This store had a decent stock of the new orange-scheme Stryfes - emphasis on "had", because when I visited the same store again the next day, they went from having more Stryfes than I cared to count to two (and then to zero because, well, I like orange and I like Stryfes). They also had Demolishers (which were not flying off of the shelves; the fact that the Demolishers cost $50 each IIRC probably has something to do with that), Thunderbows, a few Centurions, the new white-coloured Rough Cuts, and a few other miscellaneous blasters - Strongarms, Triads, Jolts, Slingfires - not a bad selection!

Here's something to watch out for when buying Strongarms, if they come in an open box like this:

This design of box makes it possible for kids to prime them while in the package, and leave them primed on the shelf - and, yes, people actually do this - but fortunately it's just as easy to check for this sort of abuse. (Don't they know that's bad for the spring? Dumb kids. *Grumble.*)

Sunday, July 6, 2014

Grav-fed vortex magazine developments

So, this thing:

This was supposed to be a new and improved type of gravity-fed vortex magazine. Traditional gravity fed vortex magazines lack any way to prevent the follower from colliding with the pusher rod, short of reloading before the mag is empty; this was supposed to fix that problem. The basic idea was simple: make a grav-fed vortex mag and, instead of cutting off the guide tabs on the follower, cut guide slots in the tube. This would allow the guide tabs to halt the motion of the follower in the proper place, as they do with stock vortex magazines.

Things didn't go as planned.

Friday, June 27, 2014

Ramblomatic Stock Class Friday

I think that's fairly self explanatory. Time for a catch-all post for lots of random stuff.



Last Wednesday was another nerf game at USF. Same organizer, most of the same people, a little lower attendance.

However, going back to my post on this war and game locations and fields, the CTF round was changed up this time due to the previous issue with insufficient playerbase to run the old field and not have a broken game that never ends. Image shows one base end of the new field. Bases about 300 feet straight apart, and quite a lot of trees and bushes as natural bunkers. No woods, walls or buildings in the play area this time, though. So, yes, it ended up a bit faster and spammier, unfortunately.

However, it was still a lot of fun, and trading snap shots using the trees as cover was cool.

In addition, we ran a King of the Hill gametype. Open field, circle of marking cones in the middle, 2 teams. A team wins by holding the location for some time, in this case 15 minutes was planned but the game was called after a few minutes every time. Infinite respawns at the edge of the field, but if your team is in control, an additional 20-second delay is applied to spawning. It worked out well, surprisingly fun and not speedballish. However the same old issues of playing totally without cover apply. Namely, it becomes a range contest and a dodge fest. In practice, with SC nerf it can be made to work since most people don't carry enough ammo to waste it shooting at the limits of effective range nor to put down any indirect cover fire. Most people will rush in and get close-ish before they commit rounds. That is not perfect though, and playing any kind of true OPEN field game is primarily about HvZ-style situational awareness, except the zeds can now tag from a substantial distance just like you can.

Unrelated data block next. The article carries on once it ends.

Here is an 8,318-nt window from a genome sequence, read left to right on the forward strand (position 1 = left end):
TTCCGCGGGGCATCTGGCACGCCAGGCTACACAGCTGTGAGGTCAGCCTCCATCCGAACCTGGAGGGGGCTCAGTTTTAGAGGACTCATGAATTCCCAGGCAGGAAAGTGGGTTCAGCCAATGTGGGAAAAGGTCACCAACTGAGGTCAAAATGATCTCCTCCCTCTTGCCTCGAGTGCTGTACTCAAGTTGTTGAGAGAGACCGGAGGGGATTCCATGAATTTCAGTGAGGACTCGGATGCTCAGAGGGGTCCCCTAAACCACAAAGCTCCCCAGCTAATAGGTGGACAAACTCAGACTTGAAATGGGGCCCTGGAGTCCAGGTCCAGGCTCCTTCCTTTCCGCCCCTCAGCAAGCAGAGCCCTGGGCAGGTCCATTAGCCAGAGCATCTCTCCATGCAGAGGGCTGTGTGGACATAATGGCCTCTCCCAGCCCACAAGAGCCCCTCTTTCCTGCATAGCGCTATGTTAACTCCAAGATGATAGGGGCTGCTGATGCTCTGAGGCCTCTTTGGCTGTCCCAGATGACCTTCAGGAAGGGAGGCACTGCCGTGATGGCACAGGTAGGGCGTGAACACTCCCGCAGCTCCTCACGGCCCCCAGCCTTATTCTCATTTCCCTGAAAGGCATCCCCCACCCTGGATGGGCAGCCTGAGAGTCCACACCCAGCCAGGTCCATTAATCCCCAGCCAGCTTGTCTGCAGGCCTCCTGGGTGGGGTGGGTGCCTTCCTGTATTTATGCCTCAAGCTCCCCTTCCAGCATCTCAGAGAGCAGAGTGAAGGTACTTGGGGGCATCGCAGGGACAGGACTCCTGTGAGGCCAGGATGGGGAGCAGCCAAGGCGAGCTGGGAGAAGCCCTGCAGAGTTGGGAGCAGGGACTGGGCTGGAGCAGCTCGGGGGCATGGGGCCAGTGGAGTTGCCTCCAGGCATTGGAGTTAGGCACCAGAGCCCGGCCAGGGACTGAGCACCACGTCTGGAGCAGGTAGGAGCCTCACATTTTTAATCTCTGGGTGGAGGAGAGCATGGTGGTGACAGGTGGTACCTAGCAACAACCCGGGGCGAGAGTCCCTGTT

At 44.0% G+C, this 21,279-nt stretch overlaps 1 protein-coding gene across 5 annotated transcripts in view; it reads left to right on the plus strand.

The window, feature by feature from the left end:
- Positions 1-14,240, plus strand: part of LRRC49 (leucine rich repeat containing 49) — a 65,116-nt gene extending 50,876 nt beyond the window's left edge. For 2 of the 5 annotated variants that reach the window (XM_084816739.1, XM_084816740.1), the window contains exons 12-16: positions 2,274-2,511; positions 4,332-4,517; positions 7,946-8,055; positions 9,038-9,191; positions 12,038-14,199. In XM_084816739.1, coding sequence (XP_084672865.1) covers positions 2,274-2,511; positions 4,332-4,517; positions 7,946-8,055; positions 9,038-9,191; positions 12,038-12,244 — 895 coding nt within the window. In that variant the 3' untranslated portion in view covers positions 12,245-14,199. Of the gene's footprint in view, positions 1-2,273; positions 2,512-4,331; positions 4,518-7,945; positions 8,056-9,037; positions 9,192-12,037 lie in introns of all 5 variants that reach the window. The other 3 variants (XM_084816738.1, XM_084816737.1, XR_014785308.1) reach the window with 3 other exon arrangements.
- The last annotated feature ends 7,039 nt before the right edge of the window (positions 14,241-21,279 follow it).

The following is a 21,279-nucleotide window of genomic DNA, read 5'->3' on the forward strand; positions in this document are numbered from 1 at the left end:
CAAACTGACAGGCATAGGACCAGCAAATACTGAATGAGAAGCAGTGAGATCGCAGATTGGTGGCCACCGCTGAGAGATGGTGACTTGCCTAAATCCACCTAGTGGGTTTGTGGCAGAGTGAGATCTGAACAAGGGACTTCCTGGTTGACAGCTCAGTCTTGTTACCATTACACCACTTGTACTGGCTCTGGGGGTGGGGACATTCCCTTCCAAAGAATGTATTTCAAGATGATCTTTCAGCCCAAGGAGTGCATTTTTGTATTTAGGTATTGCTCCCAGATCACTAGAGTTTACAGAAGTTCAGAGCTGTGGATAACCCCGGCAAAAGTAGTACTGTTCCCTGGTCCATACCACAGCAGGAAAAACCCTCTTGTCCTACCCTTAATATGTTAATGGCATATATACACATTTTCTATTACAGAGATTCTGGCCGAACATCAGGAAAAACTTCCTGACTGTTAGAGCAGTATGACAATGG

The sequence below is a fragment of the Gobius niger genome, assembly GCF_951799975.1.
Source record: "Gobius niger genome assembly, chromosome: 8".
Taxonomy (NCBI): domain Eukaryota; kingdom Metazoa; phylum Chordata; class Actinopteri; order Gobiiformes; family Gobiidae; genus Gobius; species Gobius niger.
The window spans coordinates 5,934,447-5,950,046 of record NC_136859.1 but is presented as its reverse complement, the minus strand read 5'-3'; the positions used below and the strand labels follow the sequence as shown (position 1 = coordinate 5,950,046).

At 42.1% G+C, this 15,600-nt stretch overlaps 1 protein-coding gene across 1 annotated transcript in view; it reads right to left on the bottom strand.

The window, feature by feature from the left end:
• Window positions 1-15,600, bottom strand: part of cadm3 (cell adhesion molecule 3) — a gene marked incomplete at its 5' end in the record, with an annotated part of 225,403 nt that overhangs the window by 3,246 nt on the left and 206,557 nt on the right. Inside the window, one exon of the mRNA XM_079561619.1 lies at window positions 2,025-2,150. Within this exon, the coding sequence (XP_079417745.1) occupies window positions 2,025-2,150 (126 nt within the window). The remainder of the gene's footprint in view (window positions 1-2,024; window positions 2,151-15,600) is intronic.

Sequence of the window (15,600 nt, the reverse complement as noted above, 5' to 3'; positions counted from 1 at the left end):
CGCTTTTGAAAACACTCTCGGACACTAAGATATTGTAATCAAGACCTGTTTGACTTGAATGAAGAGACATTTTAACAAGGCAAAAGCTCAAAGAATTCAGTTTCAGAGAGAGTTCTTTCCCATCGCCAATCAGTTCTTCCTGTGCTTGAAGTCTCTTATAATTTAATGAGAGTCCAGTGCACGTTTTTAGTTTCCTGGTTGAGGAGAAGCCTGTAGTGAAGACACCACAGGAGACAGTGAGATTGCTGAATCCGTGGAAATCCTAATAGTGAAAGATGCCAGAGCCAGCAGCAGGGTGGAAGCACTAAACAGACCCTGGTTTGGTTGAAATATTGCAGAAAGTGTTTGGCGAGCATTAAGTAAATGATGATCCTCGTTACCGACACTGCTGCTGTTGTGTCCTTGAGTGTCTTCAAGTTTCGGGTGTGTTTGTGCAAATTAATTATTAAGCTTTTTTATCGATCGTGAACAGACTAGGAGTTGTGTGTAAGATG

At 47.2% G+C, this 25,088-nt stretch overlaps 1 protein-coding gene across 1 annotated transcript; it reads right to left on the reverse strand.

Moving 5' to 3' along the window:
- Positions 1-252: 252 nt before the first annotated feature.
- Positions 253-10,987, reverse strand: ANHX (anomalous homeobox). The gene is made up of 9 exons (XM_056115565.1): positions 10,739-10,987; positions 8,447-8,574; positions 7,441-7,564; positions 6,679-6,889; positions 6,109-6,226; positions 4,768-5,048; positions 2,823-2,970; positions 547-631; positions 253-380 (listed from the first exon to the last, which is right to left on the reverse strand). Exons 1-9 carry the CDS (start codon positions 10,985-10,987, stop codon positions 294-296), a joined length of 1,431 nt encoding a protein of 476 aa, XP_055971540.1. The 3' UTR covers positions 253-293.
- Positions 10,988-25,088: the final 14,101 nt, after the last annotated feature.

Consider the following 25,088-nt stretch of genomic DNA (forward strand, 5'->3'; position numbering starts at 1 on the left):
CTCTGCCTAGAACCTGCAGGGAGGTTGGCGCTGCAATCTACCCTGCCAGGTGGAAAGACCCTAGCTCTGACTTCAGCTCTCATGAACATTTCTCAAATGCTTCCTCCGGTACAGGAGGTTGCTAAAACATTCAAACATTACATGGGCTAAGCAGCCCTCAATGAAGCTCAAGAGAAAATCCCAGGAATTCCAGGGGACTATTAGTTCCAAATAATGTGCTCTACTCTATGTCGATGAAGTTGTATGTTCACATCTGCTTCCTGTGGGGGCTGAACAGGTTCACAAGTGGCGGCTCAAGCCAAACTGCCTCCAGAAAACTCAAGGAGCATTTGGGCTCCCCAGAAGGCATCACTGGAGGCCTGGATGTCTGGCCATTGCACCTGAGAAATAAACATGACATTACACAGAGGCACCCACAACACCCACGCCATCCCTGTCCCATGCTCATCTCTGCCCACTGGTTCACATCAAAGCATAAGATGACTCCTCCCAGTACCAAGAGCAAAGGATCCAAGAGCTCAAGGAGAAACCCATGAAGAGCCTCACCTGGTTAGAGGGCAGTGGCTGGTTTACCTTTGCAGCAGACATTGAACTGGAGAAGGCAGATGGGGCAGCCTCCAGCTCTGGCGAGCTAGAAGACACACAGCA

With new sling described below.

Tacmod thus far.

On that note, at this game the Tacmod had its second trial by fire. It absolutely owned. Several remarks were made by teammates about range, and that would be effective range. Lots of hits were had that day. No crappy ammo this time, and no whirlybirds and severe accuracy problems. Reliability was great excepting one mag of ratty old darts that was a shake 'n shoot. Battery life, also great. Blew through a good few hundred rounds and the pack is sitting at 4.0V/cell as I speak.

Now about that reliability, if you paid attention to the Tacmod build posts you will remember I was on about QC problems, and among them, some sort of feed issue that I never covered in detail. This, as far as I know, applies to 32961 and later serials only - but the problem is actually with the mag release and/or magwell, and it causes certain mags (the newer clear plastic Elite 18-rounders are confirmed, and possibly all Elite style bodies) to hang a bit too low. That causes feeding rounds to contact the lower feed ramp in the flywheel cage excessively, and with sticky Elite tips and worn foam, those darts will occasionally bend and cause a minor stoppage similar to a "Vigilante malfunction" with the stock rubber sheet.

If you have a jamming RS and you suspect you have this gremlin, try shooting while pushing upward on the mag. If the malfunctions stop, you have it.

A solution seen to the left is to take a grinder to your lower feed ramp and rework it to a less aggressive angle and exposing more of the flywheel.

This was necessary for the Tacmod and it has proven very reliable with the fix. Unfortunately Hasbro's design and QC process is still not perfect and even with something as simple as flywheel gun geometry, there continue to be nagging problems.

JT Mag Pouches (thanks CBAS)

I was in the need for a proper mag carriage solution, as until now I was using, believe it or not, some duct tape pouches. Go ahead and boo and hiss, I deserve it for being a cheapskate and cutting corners that could have turned out to be stupid one of those days in hvz. I did and still do want to move to a more complete MOLLE-based solution for load carrying in the field including some higher-quality mag pouches, but for now I am using these.